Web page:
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The Blue Dragonfly: healing through poetry

The Blue Dragonfly: healing through poetry

 
Canadian Poetry; Hidden Brook Press; Canada; Canadian Literature; publishing; www.hiddenbrookpress.com; Devour; Devour: Art & Lit Canada; Find all of our mags; “Devour” and “The Ambassador” –www.issuu.com/richardgrove1/stacks/bc11ecdd1e7646c4b1fac2bb7aef11ef
 

 

Veronica Eley

 

Author: Veronica Eley

Title: The Blue Dragonfly – healing through poetry

ISBN: 978-1-989786-49-9 = 9781989786499 – Soft Cover

Trade Paperback: 206 pages – 6 X 9 

Suggested Retail (Paperback): $22.95

Genre: Fiction, Novel, Canadian

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Canadian Poetry; Hidden Brook Press; Canada; Canadian Literature; publishing; www.hiddenbrookpress.com; Devour; Devour: Art & Lit Canada; Find all of our mags; “Devour” and “The Ambassador” –www.issuu.com/richardgrove1/stacks/bc11ecdd1e7646c4b1fac2bb7aef11ef
 

 

29 words
The Blue Dragonfly is a melody for the spectacle of trauma; a butterfly dancing through a dark landscape; a tragedy undone by poetry. This book is quite the achievement!

140 words
Give sorrow words, Shakespeare urges. Twere easier to die – than tell, Emily Dickinson replies. In the dueling epigraphs to this moving work, it seems the answer lies in between. Hope rising from desolation must be sung, not told.
Here, then, is our darkling thrush of hardy fame. Memory fades ‘like / a stone / skipping backwards / over a pond.’ Feelings are ‘statues in the garden / monuments to a crime.’ For this soloist, ‘truth is a long winding sentence.’ Veronica Eley’s piping call is so persistent, in a circumstance so solitary and remote, that one wonders if there is not a God after all. How unassuming and humble is her voice. One hesitates even to praise it. Is it the lonely vigil of the long night that makes her notes ring out so clearly? Her breath itself is song.

475 words
The child, ‘a fertile field / a deep still pond / a silver star, sparkling.’ How brightly these pages turn! The poet’s metaphor is worn like a necklace over the heartbeats of a story. The Blue Dragonfly is much more than a poetry collection. It is a memoir, a detailed forensic analysis but principally, it is a drama in three great acts. Like sister ships on a labyrinthine voyage of discovery each crosses the other in space and time, each is freighted with its own “cargo.” The ultimate port of call – the poet’s original home.
The three ships have names, Secret Monsters, The Bodhisattva, and Mother. The first is a ghost ship, a red witch risen from the graveyard of the sea. It groans with dark memory. Its lading includes an invisible child, a snake sitting at a table, a ‘treasure box without a key,’ ‘ground glass’ marked BPD, rape trauma, and multiple other psychic goods, as shame, loss, and despair. Under the excess weight of alienated motherhood, the ship finally founders in a sea of altered states.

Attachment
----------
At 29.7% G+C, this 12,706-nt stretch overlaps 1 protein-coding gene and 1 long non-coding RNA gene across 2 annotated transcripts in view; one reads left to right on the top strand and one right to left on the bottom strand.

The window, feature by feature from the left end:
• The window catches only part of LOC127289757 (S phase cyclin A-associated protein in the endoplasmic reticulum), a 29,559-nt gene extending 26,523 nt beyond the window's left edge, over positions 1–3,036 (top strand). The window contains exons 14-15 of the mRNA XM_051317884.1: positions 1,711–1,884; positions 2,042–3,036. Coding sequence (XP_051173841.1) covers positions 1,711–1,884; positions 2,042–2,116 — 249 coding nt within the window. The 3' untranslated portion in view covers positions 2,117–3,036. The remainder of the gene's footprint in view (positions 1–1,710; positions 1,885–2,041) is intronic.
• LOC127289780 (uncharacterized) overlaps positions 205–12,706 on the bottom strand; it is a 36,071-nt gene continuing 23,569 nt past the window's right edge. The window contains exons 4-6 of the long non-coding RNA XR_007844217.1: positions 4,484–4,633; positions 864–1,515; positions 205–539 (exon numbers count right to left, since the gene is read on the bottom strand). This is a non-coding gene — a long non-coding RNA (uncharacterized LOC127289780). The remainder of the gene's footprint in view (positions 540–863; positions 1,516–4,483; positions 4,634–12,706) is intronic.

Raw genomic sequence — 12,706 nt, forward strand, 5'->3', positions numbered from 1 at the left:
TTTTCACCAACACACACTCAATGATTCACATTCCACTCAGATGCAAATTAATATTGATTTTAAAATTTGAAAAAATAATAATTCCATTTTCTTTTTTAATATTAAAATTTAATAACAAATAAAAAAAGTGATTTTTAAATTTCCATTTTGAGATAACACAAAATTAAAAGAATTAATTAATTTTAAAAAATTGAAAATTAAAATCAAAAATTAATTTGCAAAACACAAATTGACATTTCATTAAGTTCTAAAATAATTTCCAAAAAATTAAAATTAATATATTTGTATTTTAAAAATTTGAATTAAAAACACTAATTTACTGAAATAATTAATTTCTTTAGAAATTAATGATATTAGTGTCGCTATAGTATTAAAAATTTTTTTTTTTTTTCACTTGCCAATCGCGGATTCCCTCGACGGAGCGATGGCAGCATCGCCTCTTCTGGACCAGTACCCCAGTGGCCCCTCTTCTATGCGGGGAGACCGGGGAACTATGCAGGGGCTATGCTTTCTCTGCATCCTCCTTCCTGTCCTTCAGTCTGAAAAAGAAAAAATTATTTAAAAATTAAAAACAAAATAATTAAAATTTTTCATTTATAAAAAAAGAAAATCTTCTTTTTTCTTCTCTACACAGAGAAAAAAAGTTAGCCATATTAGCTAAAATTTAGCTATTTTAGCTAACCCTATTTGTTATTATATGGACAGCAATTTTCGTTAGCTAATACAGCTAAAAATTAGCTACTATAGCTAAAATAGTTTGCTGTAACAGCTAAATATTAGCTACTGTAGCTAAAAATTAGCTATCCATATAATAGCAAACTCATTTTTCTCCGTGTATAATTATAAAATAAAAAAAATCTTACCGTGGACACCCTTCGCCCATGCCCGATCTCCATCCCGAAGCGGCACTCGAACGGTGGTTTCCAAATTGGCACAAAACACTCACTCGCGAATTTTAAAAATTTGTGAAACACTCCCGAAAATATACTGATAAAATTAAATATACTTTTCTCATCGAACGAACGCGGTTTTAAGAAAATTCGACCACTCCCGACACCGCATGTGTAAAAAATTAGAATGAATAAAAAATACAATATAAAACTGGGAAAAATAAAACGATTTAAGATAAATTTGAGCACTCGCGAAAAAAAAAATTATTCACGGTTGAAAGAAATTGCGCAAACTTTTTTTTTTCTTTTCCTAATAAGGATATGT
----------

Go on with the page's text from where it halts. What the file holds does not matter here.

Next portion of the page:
The Bodhisattva is a rescue ship. It is a floating hospital, once called Therapia. The crew are the still-ancient technicians of the soul, tending to the survivors of shipwrecks or other ‘tidal waves’ of personal catastrophe. Shared experience and compassionate witness allow feelings, paralyzed or lost to calamity, to once again weigh anchor. The stories of others (and one’s own) become the charts for re-engaging on a higher level with the ‘red trauma / reverberating around the world.’
The third ship, Mother, is an explorer. The poet herself is now captain. Memory gives lift to her sails. The sun, moon, and stars provide light and compass. Training her telescope along the coastlines of her childhood, she recognizes ‘picked flowers / of the meadows / long ago … before I / fell into the hole.’ The poet will speak again with her mother, and across the gap that separates them (and life from death) bring home together – in forgiveness and transcendence – (two of) ‘the lost daughters of the world.’
A traumatic event, like a stone thrown into a pond, leaves ripples behind, radiating in ever-widening circles. Their widening spiral, through human consciousness, offers the hope of perspective and renewal, which this poet achieves and shares with her reader. She does not dwell upon the acts of cruelty or the patriarchies, as of the Catholic church, that sustain them. Her focus is on the traumatic effect, the ripples in her consciousness, the circles and for this, the indirection of her metaphor, and the discretion in her story, say enough. In the end, love itself, she concludes, is ‘a circle, no beginning, no end … etching on my mind / a landscape.’
This healing book, The Blue Dragonfly, will inevitably be part of the ripples of your own personal growth.

 

 
Canadian Poetry; Hidden Brook Press; Canada; Canadian Literature; publishing; www.hiddenbrookpress.com; Devour; Devour: Art & Lit Canada; Find all of our mags; “Devour” and “The Ambassador” –www.issuu.com/richardgrove1/stacks/bc11ecdd1e7646c4b1fac2bb7aef11ef